Thursday, March 15, 2012

International Criminal Court has zero legitimacy

The International Criminal Court rendered its first verdict yesterday, convicting some black african warlord of using child soldiers. While it certainly shocks the conscience of first-world people who live their lives between the cubicle farms of their employment and the McMansions they call home, we live in a world of gross disparities, where norms of behavior deviate wildly.

For the cushioned set reading on the web or viewing on widescreen TV, there must be a sense that the machinery of civilization and order is functioning normally. All these far-off villains are getting the come-uppence, so we can go about our lives without morally breaking a sweat:
Is International Criminal Court verdict a wake-up call for war criminals? - World - CBC News: "The treaty that created the International Criminal Court came into force almost ten years ago, on July 1, 2002. The treaty, the Rome Statute, provided for the creation, for the first time, of a permanent international criminal court to prosecute the most serious cases of genocide, war crimes and crimes against humanity.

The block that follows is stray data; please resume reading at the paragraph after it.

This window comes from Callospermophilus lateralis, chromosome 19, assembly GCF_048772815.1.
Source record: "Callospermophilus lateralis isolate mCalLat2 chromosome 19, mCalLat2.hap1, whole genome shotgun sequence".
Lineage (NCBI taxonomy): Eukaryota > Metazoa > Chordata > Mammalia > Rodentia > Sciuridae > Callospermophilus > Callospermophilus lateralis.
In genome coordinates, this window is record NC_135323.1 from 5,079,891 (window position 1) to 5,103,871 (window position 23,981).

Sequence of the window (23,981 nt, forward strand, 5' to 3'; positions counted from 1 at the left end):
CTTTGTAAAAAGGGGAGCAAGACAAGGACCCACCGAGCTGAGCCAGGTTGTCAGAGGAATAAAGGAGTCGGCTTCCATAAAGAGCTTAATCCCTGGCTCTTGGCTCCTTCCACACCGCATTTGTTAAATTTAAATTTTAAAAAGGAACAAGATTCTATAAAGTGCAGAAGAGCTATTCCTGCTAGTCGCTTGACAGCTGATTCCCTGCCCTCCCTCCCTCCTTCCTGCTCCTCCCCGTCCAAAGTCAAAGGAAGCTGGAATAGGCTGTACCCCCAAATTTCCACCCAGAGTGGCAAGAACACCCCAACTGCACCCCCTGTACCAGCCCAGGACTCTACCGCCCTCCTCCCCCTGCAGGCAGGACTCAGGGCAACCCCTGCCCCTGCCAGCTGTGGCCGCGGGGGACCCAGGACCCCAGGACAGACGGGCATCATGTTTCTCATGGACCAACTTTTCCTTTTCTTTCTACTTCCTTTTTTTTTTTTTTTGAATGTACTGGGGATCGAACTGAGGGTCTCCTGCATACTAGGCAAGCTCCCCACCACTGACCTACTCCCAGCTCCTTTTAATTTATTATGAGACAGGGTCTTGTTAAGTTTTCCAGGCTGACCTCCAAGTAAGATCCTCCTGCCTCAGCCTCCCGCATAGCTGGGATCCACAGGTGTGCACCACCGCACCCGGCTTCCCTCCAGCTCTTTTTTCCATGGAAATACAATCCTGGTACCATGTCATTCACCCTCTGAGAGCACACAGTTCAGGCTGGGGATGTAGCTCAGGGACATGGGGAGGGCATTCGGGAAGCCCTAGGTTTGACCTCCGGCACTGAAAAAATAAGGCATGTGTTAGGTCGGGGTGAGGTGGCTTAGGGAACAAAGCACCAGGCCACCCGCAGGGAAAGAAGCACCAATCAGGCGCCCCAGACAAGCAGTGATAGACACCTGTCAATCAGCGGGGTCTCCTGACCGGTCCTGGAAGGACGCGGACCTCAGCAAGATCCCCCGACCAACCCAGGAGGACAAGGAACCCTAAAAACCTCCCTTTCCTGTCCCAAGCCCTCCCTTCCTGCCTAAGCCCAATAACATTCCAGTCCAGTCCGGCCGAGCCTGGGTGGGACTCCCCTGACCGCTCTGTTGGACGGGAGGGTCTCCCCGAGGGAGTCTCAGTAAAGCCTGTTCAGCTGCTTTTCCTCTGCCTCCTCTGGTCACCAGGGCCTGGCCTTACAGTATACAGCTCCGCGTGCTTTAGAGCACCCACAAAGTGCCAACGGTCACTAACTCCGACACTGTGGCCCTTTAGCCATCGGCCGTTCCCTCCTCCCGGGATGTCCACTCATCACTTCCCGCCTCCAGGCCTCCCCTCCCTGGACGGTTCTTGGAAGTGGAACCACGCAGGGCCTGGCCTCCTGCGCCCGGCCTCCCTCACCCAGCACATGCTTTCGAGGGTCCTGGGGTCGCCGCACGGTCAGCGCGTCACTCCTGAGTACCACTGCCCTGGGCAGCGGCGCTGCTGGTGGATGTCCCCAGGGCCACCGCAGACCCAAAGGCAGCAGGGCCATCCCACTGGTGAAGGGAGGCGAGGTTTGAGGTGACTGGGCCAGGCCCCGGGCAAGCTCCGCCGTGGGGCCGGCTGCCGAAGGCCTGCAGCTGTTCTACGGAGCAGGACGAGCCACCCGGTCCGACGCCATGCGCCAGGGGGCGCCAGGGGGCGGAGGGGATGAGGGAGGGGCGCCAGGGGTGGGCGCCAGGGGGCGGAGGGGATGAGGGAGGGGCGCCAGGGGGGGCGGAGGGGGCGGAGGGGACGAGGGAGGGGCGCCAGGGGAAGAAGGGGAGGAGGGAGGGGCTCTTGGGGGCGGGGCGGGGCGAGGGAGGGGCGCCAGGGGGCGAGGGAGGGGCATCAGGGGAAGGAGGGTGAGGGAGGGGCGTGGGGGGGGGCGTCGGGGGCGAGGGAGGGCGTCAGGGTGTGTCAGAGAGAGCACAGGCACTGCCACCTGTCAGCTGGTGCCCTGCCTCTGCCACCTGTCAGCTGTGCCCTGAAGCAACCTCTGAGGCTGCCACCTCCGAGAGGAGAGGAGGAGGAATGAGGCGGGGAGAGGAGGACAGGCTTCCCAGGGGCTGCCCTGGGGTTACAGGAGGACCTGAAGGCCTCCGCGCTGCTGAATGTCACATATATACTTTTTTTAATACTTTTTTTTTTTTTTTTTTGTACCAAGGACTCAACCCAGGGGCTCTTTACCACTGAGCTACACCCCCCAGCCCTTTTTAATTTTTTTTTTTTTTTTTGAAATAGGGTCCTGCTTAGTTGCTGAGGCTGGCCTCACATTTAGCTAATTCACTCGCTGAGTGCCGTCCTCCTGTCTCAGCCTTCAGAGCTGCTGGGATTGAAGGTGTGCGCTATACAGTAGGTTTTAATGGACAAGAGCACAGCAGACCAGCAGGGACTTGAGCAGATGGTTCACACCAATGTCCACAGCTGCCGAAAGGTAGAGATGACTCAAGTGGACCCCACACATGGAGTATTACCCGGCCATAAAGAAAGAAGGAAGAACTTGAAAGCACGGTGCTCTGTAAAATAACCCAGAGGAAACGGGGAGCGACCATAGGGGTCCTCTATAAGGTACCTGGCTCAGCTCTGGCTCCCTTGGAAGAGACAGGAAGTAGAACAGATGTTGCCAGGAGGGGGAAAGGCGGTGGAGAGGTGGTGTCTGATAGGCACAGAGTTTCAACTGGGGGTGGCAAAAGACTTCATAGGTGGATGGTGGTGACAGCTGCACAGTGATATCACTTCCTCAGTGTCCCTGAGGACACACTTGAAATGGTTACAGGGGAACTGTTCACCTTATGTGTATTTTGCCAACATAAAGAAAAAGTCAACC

On March 14, the ICC brought down its first verdict, which fuelled discussions about what took so long, and even whether the court is worth the expense."
On the other hand, where are the war criminals from first-world countries, the ones who've waged aggressive wars of choice against resource-rich but militarily weak adversaries, leading to the deaths of hundreds of thousands of innocents?

We fail to see the likes of George W. Bush and Dick Cheney in the dock, or the partner in crimes against humanity, Tony Blair. Are the crimes of Thomas Lubanga so much more heinous than those of his peers in the world of infamy? Hardly, as one needs to go back to the likes of Hitler and Stalin to find evildoers of equal stature.

Of course, the US is not a signatory to the treaty that established the ICC, and for good reason. It isn't because the US' standard of justice is so superior to the rest of the world's, either, but an implicit admission that the US doesn't feel bound to the same standards of behavior in international relations to which it routinely holds others.

So, while we comfort ourselves with the vision of Thomas Lubanga biding his time in some prison, we can simply ignore the war criminals in our own midst, and whose assent we've passively given by our collective inaction.

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